“When I lived in ____”
Ignorance? Bliss? Hawaii? The city? London?
When I lived in London, I felt the whole world was more open to me.
Travel beyond what I knew was easier, because everything was new so everything new was close. Each experience, no matter how mundane, was imbued with some greater meaning to me, merely by context.
Getting groceries was an epic adventure (especially when I insisted on walking). And meeting domestic necessities made for an accomplishment all on its own.
Knowledge of other cultures and perspectives came to me more easily as well. Being outside of the United States cast into sharp focus just how much it dominates discussion at home, and how much more there is happening outside.
It goes back to being in a bubble. Whether that bubble is a family or a nation, it’s so easy to assume that what is happening inside your house is the most important thing happening anywhere in the world.
And to a single person, that’s true. Each of us cares more for our self than for the collective. As is only natural.
But that doesn’t mean that other selfs don’t exist. Outside your house are more lives and selfs and communities than you can count. Knowledge and experiences that you can only begin to imagine. And that’s without leaving your front yard.
From an anthill to a bird’s nest to the family across the street, we all live in self-contained and interconnected bubbles, like some luxurious bath.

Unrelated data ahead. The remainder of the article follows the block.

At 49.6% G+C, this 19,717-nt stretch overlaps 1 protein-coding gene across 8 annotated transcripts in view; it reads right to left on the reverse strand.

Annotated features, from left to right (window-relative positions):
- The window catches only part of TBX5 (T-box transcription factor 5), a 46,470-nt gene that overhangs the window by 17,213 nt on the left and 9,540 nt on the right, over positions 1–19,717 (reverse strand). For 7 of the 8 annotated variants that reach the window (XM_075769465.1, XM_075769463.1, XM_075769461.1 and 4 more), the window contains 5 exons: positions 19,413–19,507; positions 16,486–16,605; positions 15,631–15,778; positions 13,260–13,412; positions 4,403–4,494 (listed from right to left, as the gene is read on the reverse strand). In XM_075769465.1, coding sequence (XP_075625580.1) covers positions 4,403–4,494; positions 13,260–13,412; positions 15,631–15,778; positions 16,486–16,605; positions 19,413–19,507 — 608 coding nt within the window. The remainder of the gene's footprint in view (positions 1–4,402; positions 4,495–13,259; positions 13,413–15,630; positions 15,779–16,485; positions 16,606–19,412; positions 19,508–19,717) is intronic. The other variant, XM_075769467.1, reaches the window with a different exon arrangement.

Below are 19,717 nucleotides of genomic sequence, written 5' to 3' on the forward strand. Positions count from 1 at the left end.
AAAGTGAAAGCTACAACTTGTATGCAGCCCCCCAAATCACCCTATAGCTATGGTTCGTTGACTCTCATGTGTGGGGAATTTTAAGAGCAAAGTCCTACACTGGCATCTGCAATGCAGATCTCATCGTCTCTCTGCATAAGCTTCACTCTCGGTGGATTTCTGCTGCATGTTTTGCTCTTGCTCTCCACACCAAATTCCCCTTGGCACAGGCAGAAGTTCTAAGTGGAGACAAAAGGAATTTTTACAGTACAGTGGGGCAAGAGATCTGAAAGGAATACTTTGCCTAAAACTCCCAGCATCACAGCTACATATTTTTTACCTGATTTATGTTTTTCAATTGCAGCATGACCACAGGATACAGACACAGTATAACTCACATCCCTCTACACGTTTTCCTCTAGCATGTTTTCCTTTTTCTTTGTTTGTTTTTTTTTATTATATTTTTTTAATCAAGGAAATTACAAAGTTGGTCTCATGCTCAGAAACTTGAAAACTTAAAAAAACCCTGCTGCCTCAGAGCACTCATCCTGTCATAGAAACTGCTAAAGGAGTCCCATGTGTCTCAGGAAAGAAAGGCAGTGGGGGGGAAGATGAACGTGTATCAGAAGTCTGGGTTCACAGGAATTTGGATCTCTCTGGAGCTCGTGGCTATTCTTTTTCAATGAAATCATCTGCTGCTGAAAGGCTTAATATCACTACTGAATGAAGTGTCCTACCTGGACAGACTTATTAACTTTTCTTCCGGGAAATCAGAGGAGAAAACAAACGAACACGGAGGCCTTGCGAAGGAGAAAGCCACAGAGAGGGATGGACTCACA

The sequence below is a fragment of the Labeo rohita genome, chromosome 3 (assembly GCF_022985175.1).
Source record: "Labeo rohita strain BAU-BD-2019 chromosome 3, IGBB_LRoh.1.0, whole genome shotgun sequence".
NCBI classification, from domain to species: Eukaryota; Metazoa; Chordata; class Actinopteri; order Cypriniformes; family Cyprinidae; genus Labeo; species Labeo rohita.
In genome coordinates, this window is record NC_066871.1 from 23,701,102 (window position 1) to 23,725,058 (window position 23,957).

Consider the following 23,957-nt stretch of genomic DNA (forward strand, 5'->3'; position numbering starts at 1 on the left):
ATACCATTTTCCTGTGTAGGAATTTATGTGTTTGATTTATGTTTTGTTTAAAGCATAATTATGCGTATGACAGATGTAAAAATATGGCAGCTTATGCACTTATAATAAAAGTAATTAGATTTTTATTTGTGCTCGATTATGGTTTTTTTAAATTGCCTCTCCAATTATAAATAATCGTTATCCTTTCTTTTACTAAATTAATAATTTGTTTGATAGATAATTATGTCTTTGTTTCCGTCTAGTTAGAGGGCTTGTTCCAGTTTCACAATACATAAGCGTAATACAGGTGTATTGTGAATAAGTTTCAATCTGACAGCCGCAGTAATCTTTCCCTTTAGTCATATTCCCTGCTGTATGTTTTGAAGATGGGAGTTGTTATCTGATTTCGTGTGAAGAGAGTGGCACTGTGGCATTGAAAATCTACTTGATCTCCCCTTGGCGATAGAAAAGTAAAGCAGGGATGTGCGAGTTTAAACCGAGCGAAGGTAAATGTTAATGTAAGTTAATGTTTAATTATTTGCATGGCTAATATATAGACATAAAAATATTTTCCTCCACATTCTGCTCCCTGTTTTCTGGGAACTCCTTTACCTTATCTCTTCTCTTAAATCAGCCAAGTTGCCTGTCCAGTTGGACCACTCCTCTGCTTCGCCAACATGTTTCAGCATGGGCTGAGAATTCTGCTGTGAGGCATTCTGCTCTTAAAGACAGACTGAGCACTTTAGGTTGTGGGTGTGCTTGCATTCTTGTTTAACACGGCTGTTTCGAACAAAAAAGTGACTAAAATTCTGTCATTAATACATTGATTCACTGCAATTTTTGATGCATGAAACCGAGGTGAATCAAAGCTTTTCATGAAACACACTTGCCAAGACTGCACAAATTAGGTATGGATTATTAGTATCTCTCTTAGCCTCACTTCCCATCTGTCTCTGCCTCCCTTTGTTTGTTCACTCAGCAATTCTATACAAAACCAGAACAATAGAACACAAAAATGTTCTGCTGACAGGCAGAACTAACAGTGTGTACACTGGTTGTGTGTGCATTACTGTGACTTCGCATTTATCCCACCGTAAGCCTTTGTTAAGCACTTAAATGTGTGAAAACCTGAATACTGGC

Choosing to look outside our bubble is a challenging thing. And this is where the metaphor breaks down.
Sure, your bubble might pop. But that doesn’t make you unsafe. It does make you vulnerable, but vulnerability isn’t a bad thing. It’s a part of how we grow and trust.
And it may seem easy to look outside a bubble. It’s metaphorically translucent, after all. But again, the metaphor is stretching thin (rather like my bubble).
The point is, when you live in a single context for too long, you creat an artificial echo chamber. Your thoughts go out and come back unchanged. Maybe a little muffled and so they seem to be new. But they’re still the same ones you had before, because you’ve surrounded yourself either in person or online with people who think as closely to you as possible. Whether intentionally or not, as time goes on, this becomes more likely.
None of us wants to be uncomfortable. None of us wants to be vulnerable. It’s all in the interest of self-preservation.
Unless I consciously work against it, the more and more time passes, the more and more I let the interesting, dynamic, challenging, intelligent people in my life fade into the background. They fill the periphery of my life in such a way that I can pretend they’re still there, but the truth is I’ve pushed them out of sight and thought in all the ways that matter.
It’s human nature. And unless I actively work to bring those people, or others like them, back into my life, I will continue to coast along in my relaxed, unchallenged, complacent state of being.
Context comes from people and places both. A new landscape, socially or locally, can serve to reorient the bubble of ignorance.